You Are Anonymous

Completed: 2011

My Involvement: Concept, Direction, Storyboard, 3D Environment Modeling, 3D Animation, Lighting, Texturing, Editing, Audio Mixing (not responsible for character modeling or rigging).

Character Modeling and Rigging by Marc Russo and Kirby Culbertson

Materials/Software: Maya, After Effects, Photoshop, Premiere, Soundbooth

Description:
You Are Anonymous is the second short film I’ve created in Maya. The film was included in a group exhibition titled ID:Entity Self: Perception + Reality held at the Contemporary Art Museum in Raleigh, NC in the fall 2011. The show featured work by designers in the Raleigh, NC area and several faculty members and students from NC State University. The artists in the exhibition explored the “complex relationship between the “self” and the world” and offered a variety of interpretations of the theme. Much of the work in the show was influenced by our growing consumption of digital technology and its effect on the ways in which we communicate and our understanding about ourselves and our environment.

You are Anonymous is a reflection on the way controlled environments and extreme situations can shape and alter a person’s identity or sense of self. The piece is inspired by an infamous social experiment conducted in 1971 at Stanford University. In the “Stanford Prison Experiment” (as it is known), psychologist Phillip Zimbardo set up a mock prison and recruited student volunteers to play specific “roles”. Some students were assigned the role of prisoner and others the role of prison guard. After only a few days, the experiment took a startling turn and spiraled out of control.

According to Zimbardo:
“Our planned two-week investigation into the psychology of prison life had to be ended prematurely after only six days because of what the situation was doing to the college students who participated. In only a few days, our guards became sadistic and our prisoners became depressed and showed signs of extreme stress.”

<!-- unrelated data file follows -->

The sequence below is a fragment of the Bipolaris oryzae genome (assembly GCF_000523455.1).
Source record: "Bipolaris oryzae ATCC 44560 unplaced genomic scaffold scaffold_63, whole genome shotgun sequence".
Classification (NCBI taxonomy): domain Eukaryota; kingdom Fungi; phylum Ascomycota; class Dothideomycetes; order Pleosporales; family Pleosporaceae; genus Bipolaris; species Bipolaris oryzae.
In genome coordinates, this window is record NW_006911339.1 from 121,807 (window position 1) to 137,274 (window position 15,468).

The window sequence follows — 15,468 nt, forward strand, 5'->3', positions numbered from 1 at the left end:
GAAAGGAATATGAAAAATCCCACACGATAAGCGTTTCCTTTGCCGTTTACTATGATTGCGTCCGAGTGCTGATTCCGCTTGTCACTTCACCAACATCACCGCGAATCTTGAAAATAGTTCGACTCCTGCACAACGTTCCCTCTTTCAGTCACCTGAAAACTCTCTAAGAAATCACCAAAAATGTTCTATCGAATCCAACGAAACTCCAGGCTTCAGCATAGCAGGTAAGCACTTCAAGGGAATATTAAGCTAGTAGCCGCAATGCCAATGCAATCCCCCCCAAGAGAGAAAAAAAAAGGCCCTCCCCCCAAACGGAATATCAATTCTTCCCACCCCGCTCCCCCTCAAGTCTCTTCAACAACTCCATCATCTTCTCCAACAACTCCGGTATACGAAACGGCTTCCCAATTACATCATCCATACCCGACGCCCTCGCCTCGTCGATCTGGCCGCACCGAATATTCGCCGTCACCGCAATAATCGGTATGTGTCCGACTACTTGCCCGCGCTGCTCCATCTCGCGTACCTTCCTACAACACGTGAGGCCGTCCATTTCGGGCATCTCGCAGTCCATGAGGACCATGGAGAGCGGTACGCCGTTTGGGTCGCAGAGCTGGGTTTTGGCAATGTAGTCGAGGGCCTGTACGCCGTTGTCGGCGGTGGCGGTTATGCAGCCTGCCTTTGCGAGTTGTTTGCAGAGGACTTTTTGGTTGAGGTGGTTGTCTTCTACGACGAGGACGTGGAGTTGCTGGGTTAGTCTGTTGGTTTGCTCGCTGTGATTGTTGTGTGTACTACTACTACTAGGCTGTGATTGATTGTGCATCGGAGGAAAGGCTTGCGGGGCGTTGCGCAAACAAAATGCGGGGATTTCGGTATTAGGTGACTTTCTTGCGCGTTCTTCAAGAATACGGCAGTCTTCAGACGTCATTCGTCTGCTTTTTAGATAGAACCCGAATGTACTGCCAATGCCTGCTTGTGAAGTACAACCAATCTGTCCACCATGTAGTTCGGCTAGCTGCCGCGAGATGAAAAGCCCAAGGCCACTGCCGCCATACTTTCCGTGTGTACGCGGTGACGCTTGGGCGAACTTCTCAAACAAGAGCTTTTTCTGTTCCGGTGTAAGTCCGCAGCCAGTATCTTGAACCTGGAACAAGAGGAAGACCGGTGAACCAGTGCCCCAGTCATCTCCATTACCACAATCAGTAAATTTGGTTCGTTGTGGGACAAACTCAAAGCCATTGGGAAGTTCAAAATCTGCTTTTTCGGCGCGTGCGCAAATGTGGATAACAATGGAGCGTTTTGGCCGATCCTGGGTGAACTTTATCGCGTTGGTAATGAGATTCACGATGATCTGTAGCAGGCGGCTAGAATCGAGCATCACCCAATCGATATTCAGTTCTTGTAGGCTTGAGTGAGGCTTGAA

The purpose of the experiment was to study human behavior and, as Zimbardo puts it,“ find out what happens when you put good people in an evil place.” A number of people, including Zimbardo, have compared this experiment to the prisoner abuse scandal at Abu Abu Ghraib.

You are Anonymous examines the relationship between the role of the controller verses the controlled. All of the decisions I made concerning texture, color, lighting, sound, and composition/camera angles were intended to enhance the theme of control verses submission. In the film, the “roles” assumed by the prisoner and prison guard become their identities. Since the prison guards in the film are portrayed in a negative light, it is important to note that I am interested in the concept of the abuse of power.

To learn more about the Stanford Prison Experiment, please click here: http://www.prisonexp.org/

Stills from the Film

Process Images

ID:Entity Self:Perception + Reality Opening Night

Absurd Hero

Completed: 2012

My Involvement: All aspects

Materials/Software: Maya, After Effects, Photoshop, Premiere, GarageBand, Soundbooth

Description:

Absurd Hero is based on Albert Camus’s interpretation of the myth of Sisyphus. In the myth, Sisyphus is punished for being deceitful and thus doomed to push a massive boulder up a mountain for eternity. I decided to adapt this story because it gave me the opportunity to focus on character animation through the actions of my main character’s physical struggle up the mountain. The visual style of the film is based on simplicity and the use of simple geometric shapes to convey a story.